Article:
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Vol. 28. Núm. 1.
Páginas 85-86 (Enero - Febrero 2014)
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Vol. 28. Núm. 1.
Páginas 85-86 (Enero - Febrero 2014)
Letter to the editor
DOI: 10.1016/j.gaceta.2013.04.012
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Contrast profiles of bullying in Peru and Spain
Contraste de los perfiles del bullying en Perú y España
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Angela Leiva-Montejo, Gustavo León-Amenero, Patricia Lister-del-Pino??
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patty_lp89@hotmail.com

Corresponding author.
, Eddy R. Segura
Escuela de Medicina, Universidad Peruana de Ciencias Aplicadas, Lima, Perú
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Table 1. Key characteristics of victims and aggressors highlighted in Peruvian studies about bullying in contrast to Spain.
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Dear editor:

We read with great interest the article Bullying among schoolchildren: differences between victims and aggressors, recently published in Gaceta Sanitaria.1 Motivated by this study, we would like to share information about the characteristics of victims and aggressors of bullying in Peru after an extensive literature search about this underexplored topic in our country and attempt some comparisons versus Spain as well as some concluding remarks and recomendations.

Bullying in Peru, as very likely in Spain, is a hidden and yet latent phenomenon. Moreover, it varies across regions in our country and profiles might be different than what is found in Spain. In a study conducted in an urban Lima school in 2007, victims usually had fewer friends, spent more time alone at recess and exhibited decreased self-confidence than non-victims.2 Similarly, another study conducted in in 2009 found that adolescents with any physical defects are more prone to being bullied, being excluded by aggressors and experience discriminative behaviors that cause impaired social image of the victim and generate rivalries with peers.3 In Peruvian rural areas adolescent victims tend to be picked on by peers, be very quiet, fearful and considered small and weak and not to respond to attacks.2–4

On the other hand, the aggressors’ profile also differs from the ones in Spain. In a study conducted in 2009,3 they self-considered big and strong, use foul language frequently and were happy when insulting or beating their peers. They also tend to be surrounded by groups that support them, and have a history of having been expelled from other schools.4 Aggressors have no overall self-esteem issues because they are usually physically stronger, and are considered “popular,” but they had a lower score on home self-esteem because they come from families with difficulties.2 Moreover, another study noted the presence of gangs or gang friends in school environment as risk factors for bullying.3 A summary of the main characteristics of victims and aggressors in Peruvian studies is presented in Table 1.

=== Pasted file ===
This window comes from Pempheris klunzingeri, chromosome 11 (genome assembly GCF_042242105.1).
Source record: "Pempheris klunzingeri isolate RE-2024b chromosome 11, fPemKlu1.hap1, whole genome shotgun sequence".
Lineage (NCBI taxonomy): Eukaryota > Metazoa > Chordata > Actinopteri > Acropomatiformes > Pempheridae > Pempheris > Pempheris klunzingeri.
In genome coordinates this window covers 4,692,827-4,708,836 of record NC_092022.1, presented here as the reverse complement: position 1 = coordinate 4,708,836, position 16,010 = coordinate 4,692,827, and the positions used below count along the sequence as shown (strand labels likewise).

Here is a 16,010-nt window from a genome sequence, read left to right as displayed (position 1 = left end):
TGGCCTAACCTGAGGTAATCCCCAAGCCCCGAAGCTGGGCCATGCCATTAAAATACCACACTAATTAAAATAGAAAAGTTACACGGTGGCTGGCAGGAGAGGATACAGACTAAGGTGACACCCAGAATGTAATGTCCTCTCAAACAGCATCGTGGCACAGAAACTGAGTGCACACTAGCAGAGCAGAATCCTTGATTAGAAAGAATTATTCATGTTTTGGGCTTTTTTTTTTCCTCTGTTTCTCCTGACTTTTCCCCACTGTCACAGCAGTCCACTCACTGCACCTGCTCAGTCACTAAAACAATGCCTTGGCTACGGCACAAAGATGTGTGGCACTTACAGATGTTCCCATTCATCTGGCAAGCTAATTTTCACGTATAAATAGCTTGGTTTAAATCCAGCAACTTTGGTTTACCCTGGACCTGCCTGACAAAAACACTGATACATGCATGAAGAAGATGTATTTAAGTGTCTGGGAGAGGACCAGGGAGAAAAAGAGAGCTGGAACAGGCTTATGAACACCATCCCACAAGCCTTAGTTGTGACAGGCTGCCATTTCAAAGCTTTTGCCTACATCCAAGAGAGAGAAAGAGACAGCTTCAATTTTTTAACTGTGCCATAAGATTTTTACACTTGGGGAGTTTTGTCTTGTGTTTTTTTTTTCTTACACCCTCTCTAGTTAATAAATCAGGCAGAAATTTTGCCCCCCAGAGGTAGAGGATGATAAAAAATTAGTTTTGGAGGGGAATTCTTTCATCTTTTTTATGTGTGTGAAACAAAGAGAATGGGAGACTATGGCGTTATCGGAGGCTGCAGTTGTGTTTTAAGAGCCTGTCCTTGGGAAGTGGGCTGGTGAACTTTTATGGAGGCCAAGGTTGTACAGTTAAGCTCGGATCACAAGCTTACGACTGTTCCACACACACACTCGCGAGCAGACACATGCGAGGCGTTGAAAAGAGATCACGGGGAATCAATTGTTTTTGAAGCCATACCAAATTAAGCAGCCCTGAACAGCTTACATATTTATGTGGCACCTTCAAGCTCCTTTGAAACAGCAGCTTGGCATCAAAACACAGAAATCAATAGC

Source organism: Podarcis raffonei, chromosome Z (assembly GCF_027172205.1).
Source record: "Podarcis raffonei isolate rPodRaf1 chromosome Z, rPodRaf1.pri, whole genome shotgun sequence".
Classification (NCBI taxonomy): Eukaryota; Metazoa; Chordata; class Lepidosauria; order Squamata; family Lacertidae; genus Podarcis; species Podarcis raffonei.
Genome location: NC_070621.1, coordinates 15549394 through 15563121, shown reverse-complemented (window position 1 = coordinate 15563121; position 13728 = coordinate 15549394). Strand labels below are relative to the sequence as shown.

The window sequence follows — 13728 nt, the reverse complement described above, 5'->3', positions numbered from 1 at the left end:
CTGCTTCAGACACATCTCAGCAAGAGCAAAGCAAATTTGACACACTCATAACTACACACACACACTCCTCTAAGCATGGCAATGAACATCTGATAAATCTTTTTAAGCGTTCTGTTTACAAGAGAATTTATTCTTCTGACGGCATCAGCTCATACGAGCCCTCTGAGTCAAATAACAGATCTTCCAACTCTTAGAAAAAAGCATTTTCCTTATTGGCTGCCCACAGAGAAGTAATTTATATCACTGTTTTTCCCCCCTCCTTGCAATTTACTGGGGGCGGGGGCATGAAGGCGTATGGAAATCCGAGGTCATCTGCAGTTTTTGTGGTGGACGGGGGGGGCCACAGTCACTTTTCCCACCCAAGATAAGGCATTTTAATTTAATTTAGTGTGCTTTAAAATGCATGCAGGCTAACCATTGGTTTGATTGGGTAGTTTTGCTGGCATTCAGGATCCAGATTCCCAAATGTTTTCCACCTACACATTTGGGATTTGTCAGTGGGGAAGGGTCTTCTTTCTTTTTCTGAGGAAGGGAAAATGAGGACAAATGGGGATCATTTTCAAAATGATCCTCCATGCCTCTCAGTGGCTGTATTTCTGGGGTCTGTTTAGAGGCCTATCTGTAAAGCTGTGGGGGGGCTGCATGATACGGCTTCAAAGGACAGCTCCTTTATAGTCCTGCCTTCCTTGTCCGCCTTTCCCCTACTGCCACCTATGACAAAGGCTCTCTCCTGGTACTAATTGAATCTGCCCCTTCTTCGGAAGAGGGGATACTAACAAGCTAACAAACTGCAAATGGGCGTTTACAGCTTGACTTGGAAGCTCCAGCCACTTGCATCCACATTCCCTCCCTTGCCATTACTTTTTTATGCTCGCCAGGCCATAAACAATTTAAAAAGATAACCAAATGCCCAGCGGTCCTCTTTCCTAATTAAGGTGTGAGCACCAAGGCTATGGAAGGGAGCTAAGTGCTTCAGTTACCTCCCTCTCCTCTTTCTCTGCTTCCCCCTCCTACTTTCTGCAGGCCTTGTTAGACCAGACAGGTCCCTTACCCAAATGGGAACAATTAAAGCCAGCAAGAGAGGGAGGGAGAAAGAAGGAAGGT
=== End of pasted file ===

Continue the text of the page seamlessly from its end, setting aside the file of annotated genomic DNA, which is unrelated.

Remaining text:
Table 1.

Key characteristics of victims and aggressors highlighted in Peruvian studies about bullying in contrast to Spain.

  Spain-Barcelona  Perú-Coast: one urban Lima schoola  Perú-Highlands: several rural schoolsa  Perú Coast-Highlands-Amazon: several urban and rural schools country-widea 
Aggressors  YoungAntisocialMore cannabis consumptionHigher alcohol consumptionFeeling tired or bored  Low home self-esteem  Belong to gangs  Big and strongUse foul languageHappy if they insult or hit somebodySupported by their friendsHistory of school expulsionMore violent in Amazon region 
Victims  Younger than the agreessorsOverweightLess cannabis consumptionFeeling sad, depressed or hopeless about the future  Low self-esteem in general (social and home)  Have a physical defectDo not communicate with their parents  Do not respond to the aggressionPicked on by peersSilent and scaredSmall and weak 
a

All Peruvian studies relied on a convenience sampling approach.

In conclusion, bullying is a complex social phenomenon that changes across environments, cultures and countries and even within a country as exhibited in Peruvian studies. All these factors might potentially shape different profiles for both victims and aggressors and this point out the need to establish prevention programs tailored to each specific context as well as to the specific needs of the involved subjects.

Authors’ contributions

All authors have contributed substantially to the conception, drafting the manuscript and critical revision of the content.

Funding

None.

Conflicts of interests

None.

References
[1]
X. García-Continente, A. Pérez-Giménez, A. Espelt, et al.
Bullying among schoolchildren: differences between victims and aggressors.
Gac Sanit, (2013),
[2]
V. Landázuri.
Asociación entre el rol de agresor y el rol de víctima de intimidación escolar, con la autoestima y las habilidades sociales de adolescentes de un colegio particular mixto de Lima.
Rev Psicol Herediana, 2 (2007), pp. 71-80
[3]
I. Amemiya, M. Oliveros, A. Barrientos.
Factores de riesgo de violencia escolar (bullying) severa en colegios privados de tres zonas de la sierra del Perú.
An Fac Med, 70 (2009), pp. 255-258
[4]
M. Oliveros, L. Figueroa, G. Mayorga, et al.
Intimidación en colegios estatales de secundaria del Perú.
Rev Peru Pediatr, 62 (2009), pp. 68-78
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